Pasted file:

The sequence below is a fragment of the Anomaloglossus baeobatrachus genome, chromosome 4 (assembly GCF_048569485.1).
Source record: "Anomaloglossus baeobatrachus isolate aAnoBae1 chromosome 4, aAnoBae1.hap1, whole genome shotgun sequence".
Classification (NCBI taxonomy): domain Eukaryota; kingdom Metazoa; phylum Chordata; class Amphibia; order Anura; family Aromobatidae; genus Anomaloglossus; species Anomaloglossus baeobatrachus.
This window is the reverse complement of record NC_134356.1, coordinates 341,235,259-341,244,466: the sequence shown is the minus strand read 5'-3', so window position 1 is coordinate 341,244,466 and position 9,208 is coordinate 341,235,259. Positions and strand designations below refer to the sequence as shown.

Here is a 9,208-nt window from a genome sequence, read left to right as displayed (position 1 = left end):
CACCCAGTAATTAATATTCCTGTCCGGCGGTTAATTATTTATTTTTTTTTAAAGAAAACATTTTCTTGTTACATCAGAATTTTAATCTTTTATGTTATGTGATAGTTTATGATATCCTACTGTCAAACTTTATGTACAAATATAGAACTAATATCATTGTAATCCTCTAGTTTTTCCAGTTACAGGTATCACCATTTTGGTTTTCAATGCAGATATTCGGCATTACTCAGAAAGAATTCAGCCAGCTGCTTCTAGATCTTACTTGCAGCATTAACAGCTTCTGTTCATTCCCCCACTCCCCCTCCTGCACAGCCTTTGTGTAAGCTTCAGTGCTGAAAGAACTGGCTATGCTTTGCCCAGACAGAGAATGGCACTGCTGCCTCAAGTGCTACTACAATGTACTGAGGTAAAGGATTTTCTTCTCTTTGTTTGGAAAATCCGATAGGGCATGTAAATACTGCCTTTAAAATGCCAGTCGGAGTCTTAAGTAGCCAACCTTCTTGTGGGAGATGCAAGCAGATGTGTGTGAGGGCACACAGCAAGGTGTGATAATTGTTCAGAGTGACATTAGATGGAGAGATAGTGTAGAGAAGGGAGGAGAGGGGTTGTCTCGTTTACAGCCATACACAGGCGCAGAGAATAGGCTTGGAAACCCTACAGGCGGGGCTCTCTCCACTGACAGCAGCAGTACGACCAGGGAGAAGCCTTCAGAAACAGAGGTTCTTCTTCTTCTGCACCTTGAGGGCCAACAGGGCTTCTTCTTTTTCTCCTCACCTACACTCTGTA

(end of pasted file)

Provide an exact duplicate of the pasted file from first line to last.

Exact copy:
The sequence below is a fragment of the Anomaloglossus baeobatrachus genome, chromosome 4 (assembly GCF_048569485.1).
Source record: "Anomaloglossus baeobatrachus isolate aAnoBae1 chromosome 4, aAnoBae1.hap1, whole genome shotgun sequence".
Classification (NCBI taxonomy): domain Eukaryota; kingdom Metazoa; phylum Chordata; class Amphibia; order Anura; family Aromobatidae; genus Anomaloglossus; species Anomaloglossus baeobatrachus.
This window is the reverse complement of record NC_134356.1, coordinates 341,235,259-341,244,466: the sequence shown is the minus strand read 5'-3', so window position 1 is coordinate 341,244,466 and position 9,208 is coordinate 341,235,259. Positions and strand designations below refer to the sequence as shown.

Here is a 9,208-nt window from a genome sequence, read left to right as displayed (position 1 = left end):
CACCCAGTAATTAATATTCCTGTCCGGCGGTTAATTATTTATTTTTTTTTAAAGAAAACATTTTCTTGTTACATCAGAATTTTAATCTTTTATGTTATGTGATAGTTTATGATATCCTACTGTCAAACTTTATGTACAAATATAGAACTAATATCATTGTAATCCTCTAGTTTTTCCAGTTACAGGTATCACCATTTTGGTTTTCAATGCAGATATTCGGCATTACTCAGAAAGAATTCAGCCAGCTGCTTCTAGATCTTACTTGCAGCATTAACAGCTTCTGTTCATTCCCCCACTCCCCCTCCTGCACAGCCTTTGTGTAAGCTTCAGTGCTGAAAGAACTGGCTATGCTTTGCCCAGACAGAGAATGGCACTGCTGCCTCAAGTGCTACTACAATGTACTGAGGTAAAGGATTTTCTTCTCTTTGTTTGGAAAATCCGATAGGGCATGTAAATACTGCCTTTAAAATGCCAGTCGGAGTCTTAAGTAGCCAACCTTCTTGTGGGAGATGCAAGCAGATGTGTGTGAGGGCACACAGCAAGGTGTGATAATTGTTCAGAGTGACATTAGATGGAGAGATAGTGTAGAGAAGGGAGGAGAGGGGTTGTCTCGTTTACAGCCATACACAGGCGCAGAGAATAGGCTTGGAAACCCTACAGGCGGGGCTCTCTCCACTGACAGCAGCAGTACGACCAGGGAGAAGCCTTCAGAAACAGAGGTTCTTCTTCTTCTGCACCTTGAGGGCCAACAGGGCTTCTTCTTTTTCTCCTCACCTACACTCTGTA